Embrace advent of Western remote tutors, African academics told

Ghanaian university president Patrick Awuah says local academics and students should welcome expertise that remotely based scholars bring

November 17, 2021
Patrick Awuah
Patrick Awuah

African academics should not fear the recruitment of remotely based Western academics as these experts can help to build institutional expertise in strategically important areas, a Ghanian university leader has insisted.

Patrick Awuah, president of Ashesi University, a private not-for-profit university in Ghana, told the Reinventing Higher Education conference in Rome that his institution was looking to hire international specialists to teach in areas such as artificial intelligence who would not consider a move to west Africa.

It follows the success of similar virtual learning sessions during the pandemic that had helped to make his institution “much more connected to the world” even while national borders were shut, explained Mr Awuah at the event at Luiss Guido Carli, held in association with Madrid’s IE University.

“We now can hire someone to teach virtually who might not think about moving to Ghana,” said Mr Awuah, a former software engineer at Microsoft who founded Ashesi University in 2002, having studied and lived in the US for more than a decade.

“We had more students taking international classes [in the pandemic] and hired more international faculty to teach our students – we will continue to reach out to the global marketplace to hire people who might not have thought about coming to us.”

Virtual teaching in these difficult-to-teach areas should also be supplemented by personal assistance from African academics who, in Ashesi’s case, were being mentored by the Western academics hired by the university, he said.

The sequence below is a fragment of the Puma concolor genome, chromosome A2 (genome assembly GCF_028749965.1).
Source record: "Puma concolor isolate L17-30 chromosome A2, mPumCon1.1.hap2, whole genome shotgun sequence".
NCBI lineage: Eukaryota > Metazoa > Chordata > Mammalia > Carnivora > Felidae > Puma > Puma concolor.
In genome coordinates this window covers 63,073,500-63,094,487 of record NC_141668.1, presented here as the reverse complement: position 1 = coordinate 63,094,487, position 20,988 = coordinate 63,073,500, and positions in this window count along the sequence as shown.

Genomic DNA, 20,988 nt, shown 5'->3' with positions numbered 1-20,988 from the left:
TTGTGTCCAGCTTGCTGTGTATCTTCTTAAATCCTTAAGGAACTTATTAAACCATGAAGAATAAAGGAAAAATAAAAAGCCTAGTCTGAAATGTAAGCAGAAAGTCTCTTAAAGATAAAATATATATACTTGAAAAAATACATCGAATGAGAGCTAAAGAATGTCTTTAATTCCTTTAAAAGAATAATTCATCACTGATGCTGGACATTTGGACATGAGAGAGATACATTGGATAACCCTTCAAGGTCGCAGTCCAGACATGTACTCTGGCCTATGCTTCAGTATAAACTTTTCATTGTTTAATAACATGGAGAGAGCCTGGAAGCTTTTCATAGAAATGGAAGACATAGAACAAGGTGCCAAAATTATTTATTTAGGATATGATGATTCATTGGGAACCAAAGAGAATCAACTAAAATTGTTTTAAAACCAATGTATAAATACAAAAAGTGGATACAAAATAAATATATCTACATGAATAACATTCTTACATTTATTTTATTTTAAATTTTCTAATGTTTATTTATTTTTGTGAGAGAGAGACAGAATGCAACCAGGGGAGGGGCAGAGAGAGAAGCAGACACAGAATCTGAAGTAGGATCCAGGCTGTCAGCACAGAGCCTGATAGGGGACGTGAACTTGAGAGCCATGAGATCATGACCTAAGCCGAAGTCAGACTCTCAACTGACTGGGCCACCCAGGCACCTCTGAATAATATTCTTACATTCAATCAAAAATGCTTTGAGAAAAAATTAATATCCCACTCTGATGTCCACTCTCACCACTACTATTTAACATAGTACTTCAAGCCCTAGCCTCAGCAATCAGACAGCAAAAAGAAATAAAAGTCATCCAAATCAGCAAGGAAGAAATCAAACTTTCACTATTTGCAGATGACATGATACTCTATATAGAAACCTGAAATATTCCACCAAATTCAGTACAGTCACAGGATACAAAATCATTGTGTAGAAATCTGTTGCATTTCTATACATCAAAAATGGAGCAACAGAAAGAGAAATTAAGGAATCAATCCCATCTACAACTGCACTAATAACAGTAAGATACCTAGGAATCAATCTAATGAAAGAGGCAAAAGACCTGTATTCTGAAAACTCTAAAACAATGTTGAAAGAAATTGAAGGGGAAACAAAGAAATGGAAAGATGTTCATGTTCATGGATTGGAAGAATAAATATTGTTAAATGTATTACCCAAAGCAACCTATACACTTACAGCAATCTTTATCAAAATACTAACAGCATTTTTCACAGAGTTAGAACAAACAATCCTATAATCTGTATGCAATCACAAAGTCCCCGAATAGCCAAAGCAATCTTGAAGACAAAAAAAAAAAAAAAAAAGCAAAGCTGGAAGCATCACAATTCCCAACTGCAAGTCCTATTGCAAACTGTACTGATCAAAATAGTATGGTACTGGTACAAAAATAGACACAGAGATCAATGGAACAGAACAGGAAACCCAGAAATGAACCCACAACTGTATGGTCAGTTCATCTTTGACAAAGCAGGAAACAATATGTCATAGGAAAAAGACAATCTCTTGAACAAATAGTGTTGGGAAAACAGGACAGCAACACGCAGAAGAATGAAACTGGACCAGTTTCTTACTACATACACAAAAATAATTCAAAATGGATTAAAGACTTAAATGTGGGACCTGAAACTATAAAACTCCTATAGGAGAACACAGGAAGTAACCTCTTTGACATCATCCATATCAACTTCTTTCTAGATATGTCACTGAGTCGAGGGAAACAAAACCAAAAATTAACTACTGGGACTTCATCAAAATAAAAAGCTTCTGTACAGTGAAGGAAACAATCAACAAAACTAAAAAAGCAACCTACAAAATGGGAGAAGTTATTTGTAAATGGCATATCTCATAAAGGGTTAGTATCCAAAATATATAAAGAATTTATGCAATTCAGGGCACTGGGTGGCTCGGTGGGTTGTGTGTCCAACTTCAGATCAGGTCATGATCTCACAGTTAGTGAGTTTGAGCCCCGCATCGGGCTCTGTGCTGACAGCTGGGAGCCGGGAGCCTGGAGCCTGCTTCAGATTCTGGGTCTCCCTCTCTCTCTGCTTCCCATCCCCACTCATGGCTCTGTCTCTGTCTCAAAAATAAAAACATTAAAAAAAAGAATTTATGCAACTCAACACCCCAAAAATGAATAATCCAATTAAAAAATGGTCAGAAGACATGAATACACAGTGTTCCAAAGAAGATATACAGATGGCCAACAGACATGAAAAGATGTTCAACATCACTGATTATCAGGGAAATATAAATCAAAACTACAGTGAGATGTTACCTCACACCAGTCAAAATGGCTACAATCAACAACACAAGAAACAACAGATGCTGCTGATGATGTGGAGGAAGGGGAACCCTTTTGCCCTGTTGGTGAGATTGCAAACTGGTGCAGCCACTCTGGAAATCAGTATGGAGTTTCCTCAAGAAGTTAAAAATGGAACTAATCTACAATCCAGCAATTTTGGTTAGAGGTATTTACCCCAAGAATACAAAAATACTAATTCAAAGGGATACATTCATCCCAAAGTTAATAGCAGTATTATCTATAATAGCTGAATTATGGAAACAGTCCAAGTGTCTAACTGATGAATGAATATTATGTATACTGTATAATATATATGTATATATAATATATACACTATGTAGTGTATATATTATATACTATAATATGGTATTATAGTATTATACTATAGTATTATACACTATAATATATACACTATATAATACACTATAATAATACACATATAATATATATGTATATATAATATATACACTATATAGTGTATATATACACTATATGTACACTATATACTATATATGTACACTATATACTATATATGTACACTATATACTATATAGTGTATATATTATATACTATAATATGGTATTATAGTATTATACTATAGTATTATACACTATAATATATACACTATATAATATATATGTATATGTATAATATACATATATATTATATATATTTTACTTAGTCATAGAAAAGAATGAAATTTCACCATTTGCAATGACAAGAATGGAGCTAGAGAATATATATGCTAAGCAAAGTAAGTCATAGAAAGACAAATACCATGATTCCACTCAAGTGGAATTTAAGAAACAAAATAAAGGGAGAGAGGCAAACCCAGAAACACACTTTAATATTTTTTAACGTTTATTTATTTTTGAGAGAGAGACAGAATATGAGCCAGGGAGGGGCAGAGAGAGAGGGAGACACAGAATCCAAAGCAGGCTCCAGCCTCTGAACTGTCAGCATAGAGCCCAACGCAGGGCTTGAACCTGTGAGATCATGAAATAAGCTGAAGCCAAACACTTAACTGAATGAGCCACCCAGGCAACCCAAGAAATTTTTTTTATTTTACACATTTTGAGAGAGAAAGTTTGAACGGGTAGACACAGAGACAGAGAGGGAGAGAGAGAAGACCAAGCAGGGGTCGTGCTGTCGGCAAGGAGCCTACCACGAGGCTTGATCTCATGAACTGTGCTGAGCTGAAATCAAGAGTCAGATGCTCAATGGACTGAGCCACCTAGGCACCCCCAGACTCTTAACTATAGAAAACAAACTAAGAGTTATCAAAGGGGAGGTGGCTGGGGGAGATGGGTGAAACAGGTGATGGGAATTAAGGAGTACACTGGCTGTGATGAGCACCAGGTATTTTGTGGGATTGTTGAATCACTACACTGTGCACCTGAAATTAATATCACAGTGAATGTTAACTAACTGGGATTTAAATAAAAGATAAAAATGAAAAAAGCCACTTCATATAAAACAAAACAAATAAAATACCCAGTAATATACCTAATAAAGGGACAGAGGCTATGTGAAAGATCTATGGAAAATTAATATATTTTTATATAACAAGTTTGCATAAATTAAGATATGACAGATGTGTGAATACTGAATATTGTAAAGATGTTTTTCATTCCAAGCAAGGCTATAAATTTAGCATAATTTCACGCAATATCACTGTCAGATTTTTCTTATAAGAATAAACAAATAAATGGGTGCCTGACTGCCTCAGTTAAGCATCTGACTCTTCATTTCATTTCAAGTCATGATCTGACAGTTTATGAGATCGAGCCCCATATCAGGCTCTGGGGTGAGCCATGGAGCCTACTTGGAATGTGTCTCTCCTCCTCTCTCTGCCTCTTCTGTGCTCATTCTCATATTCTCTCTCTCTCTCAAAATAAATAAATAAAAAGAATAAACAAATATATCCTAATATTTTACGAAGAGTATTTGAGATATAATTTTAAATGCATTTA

“In-person classes are much preferred by students, but this is all about building up our capacity,” said Mr Awuah, who added that without these Western staff “there would be no classes at all”.

“Being able to partner with these experts really helps to strengthen our faculty over time – we are now offering a master’s in AI, which will depend on local and remote staff, including virtual and face-to-face teaching,” he said.

Knowing how to blend virtual and face-to-face teaching was also crucial for Western universities, said Alice Gast, president of Imperial College London.

“Students want to interact face to face with lecturers and want to be engaged,” said Professor Gast, who urged more staff to adopt the flipped classroom approach of placing lectures online and devoting contact hours to responding to student questions.

“Lectures are not the best way [to teach] – they are the easiest way to control the room and talk about what you know. With flipped learning, you spent times diving into questions, and that is the opportunity that we have now,” said Professor Gast.


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Reader's comments (3)

This should ideally go both ways: "Embrace advent of African remote tutors, Western academics told". We have much to learn from one another.
I agree - it should work both ways: our students now have the opportunity to learn from academics almost anywhere in the world and we should all embrace such opportunities
It should work both ways but doesn't in reality.